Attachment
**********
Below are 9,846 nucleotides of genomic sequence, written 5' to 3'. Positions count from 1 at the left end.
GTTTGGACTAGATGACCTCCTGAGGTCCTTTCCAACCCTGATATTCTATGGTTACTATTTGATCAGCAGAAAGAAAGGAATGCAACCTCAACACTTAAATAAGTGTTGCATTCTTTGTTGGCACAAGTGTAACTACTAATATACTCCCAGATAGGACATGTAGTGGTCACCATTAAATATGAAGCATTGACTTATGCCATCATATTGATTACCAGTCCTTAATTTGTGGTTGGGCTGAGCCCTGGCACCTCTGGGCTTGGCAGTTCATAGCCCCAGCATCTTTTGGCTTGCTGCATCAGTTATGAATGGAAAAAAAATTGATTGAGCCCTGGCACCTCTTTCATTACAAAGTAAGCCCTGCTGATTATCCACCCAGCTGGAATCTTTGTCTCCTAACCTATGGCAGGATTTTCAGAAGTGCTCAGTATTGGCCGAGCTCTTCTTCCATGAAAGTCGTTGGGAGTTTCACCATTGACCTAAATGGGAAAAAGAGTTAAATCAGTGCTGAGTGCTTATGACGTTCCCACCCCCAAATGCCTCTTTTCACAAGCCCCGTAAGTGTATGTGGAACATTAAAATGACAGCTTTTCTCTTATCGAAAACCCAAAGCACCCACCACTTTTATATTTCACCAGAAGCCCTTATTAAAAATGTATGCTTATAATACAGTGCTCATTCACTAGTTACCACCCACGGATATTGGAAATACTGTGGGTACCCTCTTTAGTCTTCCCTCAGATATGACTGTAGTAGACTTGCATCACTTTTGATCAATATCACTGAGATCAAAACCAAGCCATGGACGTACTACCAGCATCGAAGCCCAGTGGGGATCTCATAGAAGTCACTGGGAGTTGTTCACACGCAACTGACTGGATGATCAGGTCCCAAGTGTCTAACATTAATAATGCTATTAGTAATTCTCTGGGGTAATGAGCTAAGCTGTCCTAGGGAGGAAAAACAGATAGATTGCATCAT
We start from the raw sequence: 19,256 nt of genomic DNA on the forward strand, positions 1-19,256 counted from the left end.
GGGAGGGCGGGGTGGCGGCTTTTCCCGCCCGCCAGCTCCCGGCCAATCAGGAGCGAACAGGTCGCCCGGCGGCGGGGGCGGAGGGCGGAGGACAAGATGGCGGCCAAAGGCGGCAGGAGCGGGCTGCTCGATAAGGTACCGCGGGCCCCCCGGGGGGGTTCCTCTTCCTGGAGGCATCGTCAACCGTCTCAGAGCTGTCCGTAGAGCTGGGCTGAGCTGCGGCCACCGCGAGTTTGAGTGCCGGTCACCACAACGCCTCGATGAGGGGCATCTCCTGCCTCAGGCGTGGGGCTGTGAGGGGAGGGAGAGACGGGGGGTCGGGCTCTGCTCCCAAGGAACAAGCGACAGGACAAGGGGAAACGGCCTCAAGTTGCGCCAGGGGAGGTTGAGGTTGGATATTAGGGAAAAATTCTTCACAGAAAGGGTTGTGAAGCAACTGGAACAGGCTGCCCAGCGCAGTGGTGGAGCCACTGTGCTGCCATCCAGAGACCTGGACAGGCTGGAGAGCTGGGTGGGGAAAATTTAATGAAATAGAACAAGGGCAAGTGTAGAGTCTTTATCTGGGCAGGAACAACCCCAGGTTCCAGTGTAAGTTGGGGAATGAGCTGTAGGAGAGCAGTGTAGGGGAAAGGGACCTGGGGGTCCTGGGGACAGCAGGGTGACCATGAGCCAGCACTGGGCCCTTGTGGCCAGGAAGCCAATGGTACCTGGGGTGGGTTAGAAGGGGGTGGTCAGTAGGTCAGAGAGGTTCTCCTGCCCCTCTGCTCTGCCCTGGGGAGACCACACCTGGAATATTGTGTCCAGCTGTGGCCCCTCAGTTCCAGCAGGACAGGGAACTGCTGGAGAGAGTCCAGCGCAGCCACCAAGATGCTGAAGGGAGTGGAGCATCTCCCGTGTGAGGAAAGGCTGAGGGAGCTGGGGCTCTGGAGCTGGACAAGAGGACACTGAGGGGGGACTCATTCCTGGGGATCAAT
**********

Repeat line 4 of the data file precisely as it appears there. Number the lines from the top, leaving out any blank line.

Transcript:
GGGAGGGCGGGGTGGCGGCTTTTCCCGCCCGCCAGCTCCCGGCCAATCAGGAGCGAACAGGTCGCCCGGCGGCGGGGGCGGAGGGCGGAGGACAAGATGGCGGCCAAAGGCGGCAGGAGCGGGCTGCTCGATAAGGTACCGCGGGCCCCCCGGGGGGGTTCCTCTTCCTGGAGGCATCGTCAACCGTCTCAGAGCTGTCCGTAGAGCTGGGCTGAGCTGCGGCCACCGCGAGTTTGAGTGCCGGTCACCACAACGCCTCGATGAGGGGCATCTCCTGCCTCAGGCGTGGGGCTGTGAGGGGAGGGAGAGACGGGGGGTCGGGCTCTGCTCCCAAGGAACAAGCGACAGGACAAGGGGAAACGGCCTCAAGTTGCGCCAGGGGAGGTTGAGGTTGGATATTAGGGAAAAATTCTTCACAGAAAGGGTTGTGAAGCAACTGGAACAGGCTGCCCAGCGCAGTGGTGGAGCCACTGTGCTGCCATCCAGAGACCTGGACAGGCTGGAGAGCTGGGTGGGGAAAATTTAATGAAATAGAACAAGGGCAAGTGTAGAGTCTTTATCTGGGCAGGAACAACCCCAGGTTCCAGTGTAAGTTGGGGAATGAGCTGTAGGAGAGCAGTGTAGGGGAAAGGGACCTGGGGGTCCTGGGGACAGCAGGGTGACCATGAGCCAGCACTGGGCCCTTGTGGCCAGGAAGCCAATGGTACCTGGGGTGGGTTAGAAGGGGGTGGTCAGTAGGTCAGAGAGGTTCTCCTGCCCCTCTGCTCTGCCCTGGGGAGACCACACCTGGAATATTGTGTCCAGCTGTGGCCCCTCAGTTCCAGCAGGACAGGGAACTGCTGGAGAGAGTCCAGCGCAGCCACCAAGATGCTGAAGGGAGTGGAGCATCTCCCGTGTGAGGAAAGGCTGAGGGAGCTGGGGCTCTGGAGCTGGACAAGAGGACACTGAGGGGGGACTCATTCCTGGGGATCAAT